Armand C. Hale
September 7, 2017
DACA revisted
By Armand C. Hale

I decided to look up the Deferred Action for Childhood Arrivals (DACA) program on the Official Website of the Department of Homeland Security. Remember, DACA was an idict from Obama. This action was never legislated by Congress an never signed into law by any president.

Lets start with these items of interest.

* How long does it take to become a citizen after filing the Application for Naturalization (not the DACA program). Here are answers I found.

"In my experience in different States and District offices, it takes anywhere from 3-4 to 6 months form the filing till the Oath ceremony. Of course, it could be longer, especially for someone with past criminal issues, or based on specifics of an individual situation."

"Most offices are reporting 5/7 months for processing with another month for the ceremony

some shorter.... some longer."

"6 to 12 months. It depends on the USCIS Office where you file. A friend in West Virginia just got hers after 5 and 1/2 months from start to finish."

"It depends if there's no problem with your application, you can wait for two years or more to be citizen."

Here are DACA facts from the DHS website

**You may request DACA if you:
  1. Were under the age of 31 as of June 15, 2012;

  2. Came to the United States before reaching your 16th birthday;

  3. Have continuously resided in the United States since June 15, 2007, up to the present time;

  4. Were physically present in the United States on June 15, 2012, and at the time of making your request for consideration of deferred action with USCIS;

  5. Had no lawful status on June 15, 2012;

  6. Are currently in school, have graduated or obtained a certificate of completion from high school, have obtained a general education development (GED) certificate, or are an honorably discharged veteran of the Coast Guard or Armed Forces of the United States; and

  7. Have not been convicted of a felony, significant misdemeanor,or three or more other misdemeanors, and do not otherwise pose a threat to national security or public safety.
These questions I would like to have answered in response to the above requirements:
  1. If you were under the age of 31, did you get here legally or illegally?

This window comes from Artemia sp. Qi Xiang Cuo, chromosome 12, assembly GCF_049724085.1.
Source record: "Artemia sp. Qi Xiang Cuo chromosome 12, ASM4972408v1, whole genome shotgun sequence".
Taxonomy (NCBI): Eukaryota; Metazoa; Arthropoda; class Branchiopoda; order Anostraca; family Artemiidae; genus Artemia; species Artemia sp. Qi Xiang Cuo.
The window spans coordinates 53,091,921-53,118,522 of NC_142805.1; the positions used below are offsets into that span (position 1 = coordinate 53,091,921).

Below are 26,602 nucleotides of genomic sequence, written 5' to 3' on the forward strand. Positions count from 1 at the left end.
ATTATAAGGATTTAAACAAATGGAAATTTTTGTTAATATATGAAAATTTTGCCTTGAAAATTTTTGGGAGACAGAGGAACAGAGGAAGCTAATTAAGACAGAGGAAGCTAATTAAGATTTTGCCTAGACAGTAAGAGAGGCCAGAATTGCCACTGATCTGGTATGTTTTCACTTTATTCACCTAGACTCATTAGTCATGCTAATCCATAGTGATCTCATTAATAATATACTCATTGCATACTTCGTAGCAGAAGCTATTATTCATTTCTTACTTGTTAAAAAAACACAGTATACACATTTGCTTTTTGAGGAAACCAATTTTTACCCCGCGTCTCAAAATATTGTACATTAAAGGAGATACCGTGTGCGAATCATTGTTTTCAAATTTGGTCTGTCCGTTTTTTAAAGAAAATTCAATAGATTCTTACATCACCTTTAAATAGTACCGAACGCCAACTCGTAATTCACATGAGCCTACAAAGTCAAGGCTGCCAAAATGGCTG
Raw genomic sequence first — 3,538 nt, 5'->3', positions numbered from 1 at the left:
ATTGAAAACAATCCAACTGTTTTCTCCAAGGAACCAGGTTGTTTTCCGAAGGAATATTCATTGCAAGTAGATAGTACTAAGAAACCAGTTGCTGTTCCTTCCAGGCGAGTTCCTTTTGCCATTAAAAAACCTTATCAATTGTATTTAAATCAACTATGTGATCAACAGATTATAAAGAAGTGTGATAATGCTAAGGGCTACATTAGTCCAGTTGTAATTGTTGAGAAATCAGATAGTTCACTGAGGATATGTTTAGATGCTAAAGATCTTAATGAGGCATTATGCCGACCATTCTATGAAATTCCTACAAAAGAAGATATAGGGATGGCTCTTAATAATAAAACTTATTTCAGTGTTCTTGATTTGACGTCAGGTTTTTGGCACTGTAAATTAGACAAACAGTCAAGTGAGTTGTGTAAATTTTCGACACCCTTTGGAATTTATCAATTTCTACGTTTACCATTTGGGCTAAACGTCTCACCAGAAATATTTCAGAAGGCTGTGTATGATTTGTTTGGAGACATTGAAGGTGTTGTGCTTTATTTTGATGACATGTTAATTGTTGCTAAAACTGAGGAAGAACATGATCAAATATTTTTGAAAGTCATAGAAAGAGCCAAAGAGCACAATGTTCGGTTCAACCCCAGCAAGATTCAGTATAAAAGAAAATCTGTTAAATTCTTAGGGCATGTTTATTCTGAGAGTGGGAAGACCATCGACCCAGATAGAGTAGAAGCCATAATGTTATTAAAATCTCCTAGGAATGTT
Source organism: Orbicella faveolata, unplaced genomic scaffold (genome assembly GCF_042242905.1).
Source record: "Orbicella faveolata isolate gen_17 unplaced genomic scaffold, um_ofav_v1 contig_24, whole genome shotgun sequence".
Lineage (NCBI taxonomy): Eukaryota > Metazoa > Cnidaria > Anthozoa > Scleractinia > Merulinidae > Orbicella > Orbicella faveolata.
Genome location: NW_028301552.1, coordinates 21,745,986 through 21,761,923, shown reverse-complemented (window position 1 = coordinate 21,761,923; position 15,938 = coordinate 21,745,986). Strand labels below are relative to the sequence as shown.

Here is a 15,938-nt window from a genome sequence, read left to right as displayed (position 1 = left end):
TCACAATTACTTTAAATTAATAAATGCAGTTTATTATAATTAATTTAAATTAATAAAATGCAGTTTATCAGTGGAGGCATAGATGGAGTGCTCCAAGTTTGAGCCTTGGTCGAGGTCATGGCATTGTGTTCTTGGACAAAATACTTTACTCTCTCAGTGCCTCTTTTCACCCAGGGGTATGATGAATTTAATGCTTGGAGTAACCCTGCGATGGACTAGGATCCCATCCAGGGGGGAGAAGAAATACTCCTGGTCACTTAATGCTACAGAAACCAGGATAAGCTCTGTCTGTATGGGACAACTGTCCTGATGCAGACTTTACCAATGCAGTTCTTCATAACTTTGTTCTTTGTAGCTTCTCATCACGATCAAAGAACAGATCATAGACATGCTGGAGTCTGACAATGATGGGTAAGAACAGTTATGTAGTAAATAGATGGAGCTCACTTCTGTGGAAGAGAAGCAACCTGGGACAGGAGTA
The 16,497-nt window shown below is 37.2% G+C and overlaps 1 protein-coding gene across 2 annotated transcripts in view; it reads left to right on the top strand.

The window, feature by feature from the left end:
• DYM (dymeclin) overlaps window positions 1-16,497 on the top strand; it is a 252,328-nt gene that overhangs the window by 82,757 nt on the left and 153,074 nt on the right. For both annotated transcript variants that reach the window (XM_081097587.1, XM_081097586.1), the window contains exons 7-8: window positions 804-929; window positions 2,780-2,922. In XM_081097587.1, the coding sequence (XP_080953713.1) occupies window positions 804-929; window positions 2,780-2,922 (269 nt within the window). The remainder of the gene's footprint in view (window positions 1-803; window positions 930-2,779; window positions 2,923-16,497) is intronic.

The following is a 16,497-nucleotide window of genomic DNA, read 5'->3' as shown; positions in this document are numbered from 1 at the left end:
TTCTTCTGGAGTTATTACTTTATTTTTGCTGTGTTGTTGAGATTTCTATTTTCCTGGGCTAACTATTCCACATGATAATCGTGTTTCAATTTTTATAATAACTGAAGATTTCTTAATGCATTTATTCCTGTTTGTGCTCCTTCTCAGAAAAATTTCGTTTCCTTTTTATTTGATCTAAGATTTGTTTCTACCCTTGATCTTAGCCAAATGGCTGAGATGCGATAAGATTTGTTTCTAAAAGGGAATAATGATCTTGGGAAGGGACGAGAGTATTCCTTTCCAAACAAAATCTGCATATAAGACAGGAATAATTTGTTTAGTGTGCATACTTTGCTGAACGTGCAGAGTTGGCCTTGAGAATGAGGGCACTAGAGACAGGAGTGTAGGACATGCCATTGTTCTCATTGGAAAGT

2. If you came to the U.S. before age 16, did you get here legally or illegally?

  3. Been in the U.S. since June 15, 2007. Did you get here legally or illegally?

  4. Did you come here legally or illegally on June 15, 2012?

  5. Is having no lawful status on June 15, 2012 the result of being here legally or illegally?

  6. When you got here did you file an N-400, Application for Naturalization? If no, why not?

  7. If you got here illegally you're guilty of breaking "Title 8 Section 1325 of the U.S. Code, "Improper Entry by Alien," a felony.
All of you DACA folks. You are smart. Some of you are studying to be doctors, lawyers, businessmen, nurses. You fill out forms for school and grants to get money for education. Some of you now hold the professions you studied for.

Why after getting into this country have you failed to file the first and most important document of your lives, the N-400, Application for Naturalization?

What are you waiting for?

Do you just want the benifits, not the citizenship?

Do you not want to be an American?

Do you still claim allegiance to your other country?

Give me an answer. (JMJ)

Sources:

* https://answers.yahoo.com/question/index?qid=20100106155008AAHyeMx

** https://www.uscis.gov/humanitarian/consideration-deferred-action-childhood-arrivals-daca

© Armand C. Hale

 

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Armand C. Hale

MSgt Armand C. Hale retired from the U.S. Air Force serving his country for over 23 years. His many tours of duty included the Republic of Korea, the Kingdom of Saudi Arabia, and the State of Qatar. He has a Bachelors degree in business & management and has written a book on his experiences in the country of Qatar. You can purchase his book at amazon.com and Lulu Books. jmjpbpb@gmail.com

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